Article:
DFID is also the leading contributor, contributing £40 million in 2007, to the Common Humanitarian Fund (CHF), a pioneering fund that allows the UN to allocate resources to the most urgent humanitarian needs across Sudan. The CHF has so far allocated around £600,000 to the UN Population Fund in Darfur in support of victims of gender based violence. In 2007, the CHF has also channelled a further £19 million to Darfur in support of humanitarian activities there.
The UK is playing a prominent role in seeking an end to the abuse of civilians in Darfur, both by calling for a renewed political process and seeking the rapid deployment of a robust joint African Union-UN peacekeeping force.
Mr. Jim Cunningham: To ask the Secretary of State for International Development what proportion of UK aid to Thailand goes to pro-democracy groups. 
Mr. Malik: The UK does not provide direct development assistance to Thailand, which is an established Middle Income Country, and has not done so for more than 10 years.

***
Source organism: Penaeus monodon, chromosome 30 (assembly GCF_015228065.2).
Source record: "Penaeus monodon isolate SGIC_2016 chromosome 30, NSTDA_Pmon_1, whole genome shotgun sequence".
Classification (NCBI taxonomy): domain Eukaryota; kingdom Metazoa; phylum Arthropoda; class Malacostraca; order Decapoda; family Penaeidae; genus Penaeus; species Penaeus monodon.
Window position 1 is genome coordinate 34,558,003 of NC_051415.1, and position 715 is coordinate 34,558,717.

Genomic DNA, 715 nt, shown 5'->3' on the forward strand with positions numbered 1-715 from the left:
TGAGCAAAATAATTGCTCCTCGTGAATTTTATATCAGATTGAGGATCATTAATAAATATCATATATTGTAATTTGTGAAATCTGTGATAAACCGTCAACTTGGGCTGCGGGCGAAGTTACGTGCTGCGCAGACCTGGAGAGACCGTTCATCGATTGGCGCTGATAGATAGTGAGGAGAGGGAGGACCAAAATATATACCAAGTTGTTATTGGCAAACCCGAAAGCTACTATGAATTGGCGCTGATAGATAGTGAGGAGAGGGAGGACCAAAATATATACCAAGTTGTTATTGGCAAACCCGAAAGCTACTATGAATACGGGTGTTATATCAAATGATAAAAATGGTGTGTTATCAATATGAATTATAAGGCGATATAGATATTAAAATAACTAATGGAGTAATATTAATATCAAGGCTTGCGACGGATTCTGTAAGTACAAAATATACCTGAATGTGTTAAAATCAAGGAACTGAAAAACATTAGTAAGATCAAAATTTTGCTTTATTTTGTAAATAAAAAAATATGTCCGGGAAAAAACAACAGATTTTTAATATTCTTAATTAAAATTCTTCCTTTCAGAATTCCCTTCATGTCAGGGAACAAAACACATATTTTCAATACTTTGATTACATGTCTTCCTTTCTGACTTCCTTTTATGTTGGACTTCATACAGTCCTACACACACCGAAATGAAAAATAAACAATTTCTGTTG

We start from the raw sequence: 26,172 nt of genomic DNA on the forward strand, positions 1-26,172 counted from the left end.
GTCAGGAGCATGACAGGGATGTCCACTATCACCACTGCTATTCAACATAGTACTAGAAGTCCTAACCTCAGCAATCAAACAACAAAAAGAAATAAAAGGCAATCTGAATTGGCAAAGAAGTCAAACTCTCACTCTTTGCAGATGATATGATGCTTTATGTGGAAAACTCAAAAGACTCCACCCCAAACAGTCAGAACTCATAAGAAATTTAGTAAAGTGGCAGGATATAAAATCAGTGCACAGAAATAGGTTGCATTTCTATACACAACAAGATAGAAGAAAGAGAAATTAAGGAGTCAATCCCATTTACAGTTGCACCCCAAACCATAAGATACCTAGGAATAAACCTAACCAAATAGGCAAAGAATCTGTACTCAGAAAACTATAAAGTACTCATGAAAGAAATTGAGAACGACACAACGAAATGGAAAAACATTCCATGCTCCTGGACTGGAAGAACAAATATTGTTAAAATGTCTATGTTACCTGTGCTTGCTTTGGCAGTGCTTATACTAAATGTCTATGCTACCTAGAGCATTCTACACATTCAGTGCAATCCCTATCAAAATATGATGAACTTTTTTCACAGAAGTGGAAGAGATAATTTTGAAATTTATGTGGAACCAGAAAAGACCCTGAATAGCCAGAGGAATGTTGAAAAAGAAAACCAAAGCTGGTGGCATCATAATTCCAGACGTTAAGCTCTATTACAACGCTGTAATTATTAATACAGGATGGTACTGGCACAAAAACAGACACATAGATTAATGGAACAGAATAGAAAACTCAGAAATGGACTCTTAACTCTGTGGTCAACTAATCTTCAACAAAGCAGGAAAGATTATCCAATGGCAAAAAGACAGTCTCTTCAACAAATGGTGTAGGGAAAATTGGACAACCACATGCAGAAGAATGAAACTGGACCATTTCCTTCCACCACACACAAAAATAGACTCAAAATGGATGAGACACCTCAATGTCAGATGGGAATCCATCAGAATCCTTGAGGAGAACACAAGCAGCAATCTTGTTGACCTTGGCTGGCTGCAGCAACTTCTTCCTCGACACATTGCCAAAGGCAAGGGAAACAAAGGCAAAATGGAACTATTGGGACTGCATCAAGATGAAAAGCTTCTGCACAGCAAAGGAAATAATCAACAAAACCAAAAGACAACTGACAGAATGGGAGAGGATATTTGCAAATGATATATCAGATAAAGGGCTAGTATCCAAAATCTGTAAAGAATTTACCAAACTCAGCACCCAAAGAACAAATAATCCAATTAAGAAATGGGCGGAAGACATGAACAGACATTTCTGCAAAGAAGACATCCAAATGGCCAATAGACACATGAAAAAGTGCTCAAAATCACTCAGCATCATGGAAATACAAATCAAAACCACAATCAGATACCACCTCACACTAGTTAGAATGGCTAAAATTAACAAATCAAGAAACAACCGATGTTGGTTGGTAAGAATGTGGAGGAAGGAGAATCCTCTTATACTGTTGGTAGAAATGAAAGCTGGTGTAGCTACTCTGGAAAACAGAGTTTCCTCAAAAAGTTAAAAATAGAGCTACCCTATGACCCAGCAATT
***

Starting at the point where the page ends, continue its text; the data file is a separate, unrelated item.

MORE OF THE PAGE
Mr. Jim Cunningham: To ask the Secretary of State for International Development what progress has been made by international partners in developing a tsunami early warning system in the South Pacific. 
Mr. Malik: The Intergovernmental Coordination Group (ICG), comprising 30 countries including South Pacific nations such as Fiji, Samoa and Tonga, oversees the Pacific Tsunami Warning and Mitigation System (PTWS). Kiribati, Niue, Solomon Islands, Tokelau and Vanuatu have applied for membership of ICG.